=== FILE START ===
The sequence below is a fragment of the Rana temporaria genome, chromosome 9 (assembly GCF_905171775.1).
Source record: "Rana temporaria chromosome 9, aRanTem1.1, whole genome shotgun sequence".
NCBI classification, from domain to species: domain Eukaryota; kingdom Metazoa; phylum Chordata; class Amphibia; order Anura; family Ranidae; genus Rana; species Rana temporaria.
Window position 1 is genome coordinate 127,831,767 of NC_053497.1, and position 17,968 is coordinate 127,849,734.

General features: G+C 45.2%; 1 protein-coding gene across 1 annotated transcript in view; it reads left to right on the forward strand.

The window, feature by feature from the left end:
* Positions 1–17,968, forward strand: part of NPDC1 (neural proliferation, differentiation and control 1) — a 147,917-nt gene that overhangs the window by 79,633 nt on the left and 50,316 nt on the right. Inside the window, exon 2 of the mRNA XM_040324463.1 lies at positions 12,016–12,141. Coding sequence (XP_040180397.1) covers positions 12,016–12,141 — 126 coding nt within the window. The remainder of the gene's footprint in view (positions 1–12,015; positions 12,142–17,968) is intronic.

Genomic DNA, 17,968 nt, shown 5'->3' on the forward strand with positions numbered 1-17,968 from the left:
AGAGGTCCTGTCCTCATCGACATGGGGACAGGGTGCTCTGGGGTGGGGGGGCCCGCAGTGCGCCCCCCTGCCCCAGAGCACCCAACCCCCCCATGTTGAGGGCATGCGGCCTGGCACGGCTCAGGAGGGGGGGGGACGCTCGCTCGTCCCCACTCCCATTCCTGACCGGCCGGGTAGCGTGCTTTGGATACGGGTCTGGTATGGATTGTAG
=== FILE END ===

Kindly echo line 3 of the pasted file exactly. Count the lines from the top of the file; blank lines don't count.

NCBI classification, from domain to species: domain Eukaryota; kingdom Metazoa; phylum Chordata; class Amphibia; order Anura; family Ranidae; genus Rana; species Rana temporaria.